There is a much beloved quote from the animated series, The Simpsons, where patriarch Homer tells his vegetarian daughter, Lisa, that “you don’t win friends with salad!” When it comes to Canadian indy wrestler and proud vegan Markus Burke, one could deduce that while you may not win friendships with veggies … you just might win wrestling matches! For the last 10 years, Burke has been determined to prove that not only is he the “toughest vegan on this planet,” but also “the best professional unsigned wrestler in Canada right now.”

Marcus Burke.

Burke’s journey into the squared circle began as it often does through wrestling fandom. In the days before the availability of cable television, the Internet and the World Wrestling Entertainment (WWE) Network, Burke (who was born Eric Doucet) says his father was one of the original VHS tape traders in the area, allowing him access to American Wrestling Association (AWA) and National Wrestling Alliance (NWA) footage. Fast forward to WrestleMania III which saw Hulk Hogan slam and defeat Andre the Giant and Burke was officially hooked on professional wrestling.

Although athletic through high school, Burke says he was always the skinny kid as he was a vegetarian in the meat and potato community of Campbellton, New Brunswick. Although currently standing at 6-foot-2 and weighing 225 pounds, Burke says in high school he was around 6-feet tall and weighed only 130-140 pounds. Despite the lack of weight, he played soccer, volleyball, hockey and took part in high school wrestling. After finishing college and working as a computer programmer, Burke met fellow East Coast wrestlers Julien Young and Titus, who informed him that Emile Dupre, wrestler, promoter and father of former WWE and All-Japan star René Dupre, was starting a wrestling school.

Burke, Titus and Young joined a class of approximately 15 hopefuls. For the next nine months, they put in 10-12 hours every week of what Burke referred to as very “old school” wrestling instruction. Burke ended up breaking his nose twice and having his jaw dislocated, but he didn’t quit. In fact he and his two friends were the last three standing when the school finished. Everyone else had given up.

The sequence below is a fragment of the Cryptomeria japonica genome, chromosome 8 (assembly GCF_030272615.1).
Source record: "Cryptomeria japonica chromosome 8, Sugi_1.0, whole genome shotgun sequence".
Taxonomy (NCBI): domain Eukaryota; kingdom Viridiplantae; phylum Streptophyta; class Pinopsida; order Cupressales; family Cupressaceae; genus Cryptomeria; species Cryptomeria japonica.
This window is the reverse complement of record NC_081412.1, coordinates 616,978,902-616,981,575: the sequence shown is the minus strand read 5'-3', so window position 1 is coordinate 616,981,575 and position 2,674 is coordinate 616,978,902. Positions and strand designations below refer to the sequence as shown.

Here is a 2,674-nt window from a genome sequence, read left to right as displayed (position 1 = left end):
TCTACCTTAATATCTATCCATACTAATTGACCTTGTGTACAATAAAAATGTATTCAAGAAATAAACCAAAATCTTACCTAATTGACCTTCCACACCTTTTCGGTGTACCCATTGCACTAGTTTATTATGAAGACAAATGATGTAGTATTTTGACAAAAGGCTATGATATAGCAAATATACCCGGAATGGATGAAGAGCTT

A month after his training ended, he had his first match.

“My original name was Mr. Suave Joshua Aero (and it was) versus Sidewinder,” revealed 33-year-old Burke in a Skype interview with SLAM! Wrestling. “I had long hair, a cut-off Iron Maiden shirt and bicycle shorts. You have to start somewhere.” He later adopted the Markus Burke name as a tribute to the hero of the Maritime wrestling circuit, Leo Burke (Leonce Cormier); in fact, there’s a little bit of Cormier blood running in Markus back through his grandmother, who was related to the family.

Watch out for Marcus Burke’s big boot. Photo by Gaetan Lanteigne.

With an unabashed sense of confidence, Burke kept wrestling for the next year in the Maritimes to hone his craft before moving on to Quebec where he wrestled in Montreal for International Wrestling Syndicate (IWS), and in Quebec City for R2W, often teaming with Marko Estrada as The Maritime Express.

After spending three years in what he describes as a very “hardcore based wrestling” environment, he stopped wrestling completely for two years.

Burke reflected, “Funny enough, I just watched that Shane McMahon thing with Mick Foley and it was the same reason, it wasn’t fun to me anymore. At that point, the Internet was new and I was still a vegetarian and I was still very thin. I was probably 175, 180 pounds. I just didn’t know how to eat. I would see these guys put on weight and I’m not a steroids guy, I don’t do that kind of stuff. I just didn’t know how to go and gain weight as a vegetarian. I felt like I was getting hurt more than everybody else and I just had to take a step back and in my off time I met some people and I learned how to eat and stuff like that and I put on some weight. It’s been a progressive kind of thing, but for the most part I just felt like I wasn’t learning and I always want to learn. I always want to work with people I can learn from and be better. If I’m not going to be the best at something, I’m not going to do it.”

Burke returned to the ring and eventually decided to incorporate his vegan lifestyle into his wrestling persona.

“So I do tours in Newfoundland and in little towns and I thought this is the perfect time to try this,” remembered Burke. “I started doing it and at first I always wanted to come out to no music. So let me come out as Markus Burke and I come out — boom — and start yelling at people about being vegan. At first it was very much more specified where I’d point at people and say, ‘You’re disgusting’ and that would work and it still works. But sometimes I’d tweak it. I can babyface and it still works. I started trying it in Newfoundland and it worked and I was like, ‘Whoa, I have to start hitting this again!’ And little by little, I tried it in Halifax and that got over real well. So I went to Toronto and that worked really well. Quebec, Boston and New York and it got over wherever I went. So I thought, ‘Let me tweak this.’ So I would write things down, try things. Some things would work, other things wouldn’t. I listened to the people. The people told me to try this and I did and it worked.”